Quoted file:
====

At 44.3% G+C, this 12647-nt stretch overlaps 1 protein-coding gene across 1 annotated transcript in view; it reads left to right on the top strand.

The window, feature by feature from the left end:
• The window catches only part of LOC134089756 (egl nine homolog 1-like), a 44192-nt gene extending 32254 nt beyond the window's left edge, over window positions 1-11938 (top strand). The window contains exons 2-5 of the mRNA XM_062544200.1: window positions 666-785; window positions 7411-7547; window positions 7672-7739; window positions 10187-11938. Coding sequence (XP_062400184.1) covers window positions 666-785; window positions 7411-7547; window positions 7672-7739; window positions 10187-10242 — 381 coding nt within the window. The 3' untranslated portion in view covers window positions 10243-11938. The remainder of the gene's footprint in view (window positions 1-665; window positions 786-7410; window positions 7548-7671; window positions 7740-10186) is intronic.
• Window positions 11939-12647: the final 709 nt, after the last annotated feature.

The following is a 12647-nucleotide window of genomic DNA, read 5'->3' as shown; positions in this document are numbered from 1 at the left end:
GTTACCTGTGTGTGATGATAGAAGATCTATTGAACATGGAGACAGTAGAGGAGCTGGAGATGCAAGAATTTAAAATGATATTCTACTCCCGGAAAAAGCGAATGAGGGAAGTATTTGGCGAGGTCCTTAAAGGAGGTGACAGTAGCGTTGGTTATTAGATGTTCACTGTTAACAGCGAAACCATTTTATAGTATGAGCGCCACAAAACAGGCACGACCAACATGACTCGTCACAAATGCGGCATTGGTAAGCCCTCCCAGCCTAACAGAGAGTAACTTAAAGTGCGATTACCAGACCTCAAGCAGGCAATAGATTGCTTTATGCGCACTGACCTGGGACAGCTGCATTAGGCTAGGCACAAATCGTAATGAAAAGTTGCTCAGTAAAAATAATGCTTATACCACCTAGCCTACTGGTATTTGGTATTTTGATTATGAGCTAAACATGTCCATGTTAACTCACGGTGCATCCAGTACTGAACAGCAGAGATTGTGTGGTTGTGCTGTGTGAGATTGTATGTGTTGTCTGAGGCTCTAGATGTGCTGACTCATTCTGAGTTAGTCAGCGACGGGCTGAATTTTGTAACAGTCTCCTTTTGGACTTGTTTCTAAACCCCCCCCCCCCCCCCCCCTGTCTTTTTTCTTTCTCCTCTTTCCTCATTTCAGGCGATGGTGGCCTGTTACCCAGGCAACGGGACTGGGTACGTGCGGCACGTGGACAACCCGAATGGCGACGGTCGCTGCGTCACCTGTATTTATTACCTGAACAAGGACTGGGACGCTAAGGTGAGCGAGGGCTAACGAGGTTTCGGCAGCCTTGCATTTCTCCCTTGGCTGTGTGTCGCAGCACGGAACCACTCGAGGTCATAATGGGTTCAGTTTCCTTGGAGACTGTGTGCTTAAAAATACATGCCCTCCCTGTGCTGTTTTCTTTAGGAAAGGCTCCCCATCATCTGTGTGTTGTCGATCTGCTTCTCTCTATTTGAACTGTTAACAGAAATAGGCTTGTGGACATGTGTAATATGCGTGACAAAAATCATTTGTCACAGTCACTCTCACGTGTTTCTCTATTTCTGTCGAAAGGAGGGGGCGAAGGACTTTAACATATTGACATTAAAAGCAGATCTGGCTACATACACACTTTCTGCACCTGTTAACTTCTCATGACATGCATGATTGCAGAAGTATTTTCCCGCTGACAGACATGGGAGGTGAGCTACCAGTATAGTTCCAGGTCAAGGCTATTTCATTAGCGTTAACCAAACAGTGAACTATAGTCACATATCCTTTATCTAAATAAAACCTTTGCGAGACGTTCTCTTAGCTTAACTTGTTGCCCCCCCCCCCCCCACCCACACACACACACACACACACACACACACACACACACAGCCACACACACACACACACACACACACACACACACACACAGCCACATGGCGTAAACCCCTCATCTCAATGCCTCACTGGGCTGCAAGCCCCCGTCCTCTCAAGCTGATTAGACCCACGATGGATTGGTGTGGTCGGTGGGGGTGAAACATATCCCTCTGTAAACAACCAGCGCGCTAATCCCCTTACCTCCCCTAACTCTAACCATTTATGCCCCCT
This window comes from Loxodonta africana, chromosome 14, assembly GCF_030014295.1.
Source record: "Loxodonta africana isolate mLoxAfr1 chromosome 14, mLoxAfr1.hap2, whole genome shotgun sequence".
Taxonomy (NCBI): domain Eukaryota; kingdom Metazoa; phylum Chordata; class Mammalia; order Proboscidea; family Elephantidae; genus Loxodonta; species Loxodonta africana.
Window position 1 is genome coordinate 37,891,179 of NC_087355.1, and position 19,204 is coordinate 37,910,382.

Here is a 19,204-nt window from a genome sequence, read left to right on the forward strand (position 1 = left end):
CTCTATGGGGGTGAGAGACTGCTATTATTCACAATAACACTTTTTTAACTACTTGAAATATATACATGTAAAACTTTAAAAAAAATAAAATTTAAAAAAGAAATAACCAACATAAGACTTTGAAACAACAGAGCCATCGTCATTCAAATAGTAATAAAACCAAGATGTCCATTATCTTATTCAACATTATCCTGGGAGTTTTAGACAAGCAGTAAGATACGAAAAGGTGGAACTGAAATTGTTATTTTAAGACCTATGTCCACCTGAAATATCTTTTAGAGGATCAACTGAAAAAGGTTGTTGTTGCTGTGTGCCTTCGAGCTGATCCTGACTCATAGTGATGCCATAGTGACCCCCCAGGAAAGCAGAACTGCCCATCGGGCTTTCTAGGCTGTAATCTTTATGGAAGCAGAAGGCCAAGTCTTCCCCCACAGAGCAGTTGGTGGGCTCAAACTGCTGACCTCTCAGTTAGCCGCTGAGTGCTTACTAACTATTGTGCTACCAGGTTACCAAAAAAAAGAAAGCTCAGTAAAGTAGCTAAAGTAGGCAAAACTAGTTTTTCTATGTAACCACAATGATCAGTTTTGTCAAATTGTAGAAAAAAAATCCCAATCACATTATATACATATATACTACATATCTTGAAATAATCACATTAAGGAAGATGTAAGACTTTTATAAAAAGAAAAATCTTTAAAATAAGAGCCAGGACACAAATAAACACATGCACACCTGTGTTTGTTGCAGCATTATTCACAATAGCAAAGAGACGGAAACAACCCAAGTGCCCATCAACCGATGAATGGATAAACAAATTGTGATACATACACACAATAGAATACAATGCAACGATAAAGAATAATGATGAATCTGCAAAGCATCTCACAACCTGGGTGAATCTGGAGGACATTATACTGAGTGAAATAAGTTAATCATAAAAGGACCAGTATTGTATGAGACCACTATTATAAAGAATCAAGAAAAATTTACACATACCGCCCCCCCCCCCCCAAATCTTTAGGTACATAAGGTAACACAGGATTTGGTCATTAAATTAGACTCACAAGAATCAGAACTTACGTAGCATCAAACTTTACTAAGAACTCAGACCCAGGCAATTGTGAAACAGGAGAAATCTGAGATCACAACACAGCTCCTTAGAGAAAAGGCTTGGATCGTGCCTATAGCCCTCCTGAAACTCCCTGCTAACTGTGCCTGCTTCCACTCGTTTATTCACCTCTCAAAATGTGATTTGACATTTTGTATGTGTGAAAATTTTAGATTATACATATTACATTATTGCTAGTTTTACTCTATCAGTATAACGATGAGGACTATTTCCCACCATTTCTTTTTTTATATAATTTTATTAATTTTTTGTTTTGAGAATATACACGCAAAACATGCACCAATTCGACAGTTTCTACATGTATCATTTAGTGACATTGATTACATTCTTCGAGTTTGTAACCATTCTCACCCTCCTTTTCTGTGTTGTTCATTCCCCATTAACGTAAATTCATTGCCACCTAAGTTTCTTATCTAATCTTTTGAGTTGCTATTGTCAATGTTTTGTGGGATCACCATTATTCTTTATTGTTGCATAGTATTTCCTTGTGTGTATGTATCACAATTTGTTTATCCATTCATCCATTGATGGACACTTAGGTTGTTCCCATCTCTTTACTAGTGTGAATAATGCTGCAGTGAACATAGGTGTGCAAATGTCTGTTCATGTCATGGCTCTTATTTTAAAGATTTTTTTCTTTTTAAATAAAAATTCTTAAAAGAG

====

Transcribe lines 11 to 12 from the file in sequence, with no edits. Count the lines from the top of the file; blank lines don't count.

Here is a 19,204-nt window from a genome sequence, read left to right on the forward strand (position 1 = left end):
CTCTATGGGGGTGAGAGACTGCTATTATTCACAATAACACTTTTTTAACTACTTGAAATATATACATGTAAAACTTTAAAAAAAATAAAATTTAAAAAAGAAATAACCAACATAAGACTTTGAAACAACAGAGCCATCGTCATTCAAATAGTAATAAAACCAAGATGTCCATTATCTTATTCAACATTATCCTGGGAGTTTTAGACAAGCAGTAAGATACGAAAAGGTGGAACTGAAATTGTTATTTTAAGACCTATGTCCACCTGAAATATCTTTTAGAGGATCAACTGAAAAAGGTTGTTGTTGCTGTGTGCCTTCGAGCTGATCCTGACTCATAGTGATGCCATAGTGACCCCCCAGGAAAGCAGAACTGCCCATCGGGCTTTCTAGGCTGTAATCTTTATGGAAGCAGAAGGCCAAGTCTTCCCCCACAGAGCAGTTGGTGGGCTCAAACTGCTGACCTCTCAGTTAGCCGCTGAGTGCTTACTAACTATTGTGCTACCAGGTTACCAAAAAAAAGAAAGCTCAGTAAAGTAGCTAAAGTAGGCAAAACTAGTTTTTCTATGTAACCACAATGATCAGTTTTGTCAAATTGTAGAAAAAAAATCCCAATCACATTATATACATATATACTACATATCTTGAAATAATCACATTAAGGAAGATGTAAGACTTTTATAAAAAGAAAAATCTTTAAAATAAGAGCCAGGACACAAATAAACACATGCACACCTGTGTTTGTTGCAGCATTATTCACAATAGCAAAGAGACGGAAACAACCCAAGTGCCCATCAACCGATGAATGGATAAACAAATTGTGATACATACACACAATAGAATACAATGCAACGATAAAGAATAATGATGAATCTGCAAAGCATCTCACAACCTGGGTGAATCTGGAGGACATTATACTGAGTGAAATAAGTTAATCATAAAAGGACCAGTATTGTATGAGACCACTATTATAAAGAATCAAGAAAAATTTACACATACCGCCCCCCCCCCCCCAAATCTTTAGGTACATAAGGTAACACAGGATTTGGTCATTAAATTAGACTCACAAGAATCAGAACTTACGTAGCATCAAACTTTACTAAGAACTCAGACCCAGGCAATTGTGAAACAGGAGAAATCTGAGATCACAACACAGCTCCTTAGAGAAAAGGCTTGGATCGTGCCTATAGCCCTCCTGAAACTCCCTGCTAACTGTGCCTGCTTCCACTCGTTTATTCACCTCTCAAAATGTGATTTGACATTTTGTATGTGTGAAAATTTTAGATTATACATATTACATTATTGCTAGTTTTACTCTATCAGTATAACGATGAGGACTATTTCCCACCATTTCTTTTTTTATATAATTTTATTAATTTTTTGTTTTGAGAATATACACGCAAAACATGCACCAATTCGACAGTTTCTACATGTATCATTTAGTGACATTGATTACATTCTTCGAGTTTGTAACCATTCTCACCCTCCTTTTCTGTGTTGTTCATTCCCCATTAACGTAAATTCATTGCCACCTAAGTTTCTTATCTAATCTTTTGAGTTGCTATTGTCAATGTTTTGTGGGATCACCATTATTCTTTATTGTTGCATAGTATTTCCTTGTGTGTATGTATCACAATTTGTTTATCCATTCATCCATTGATGGACACTTAGGTTGTTCCCATCTCTTTACTAGTGTGAATAATGCTGCAGTGAACATAGGTGTGCAAATGTCTGTTCATGTCATGGCTCTTATTTTAAAGATTTTTTTCTTTTTAAATAAAAATTCTTAAAAGAG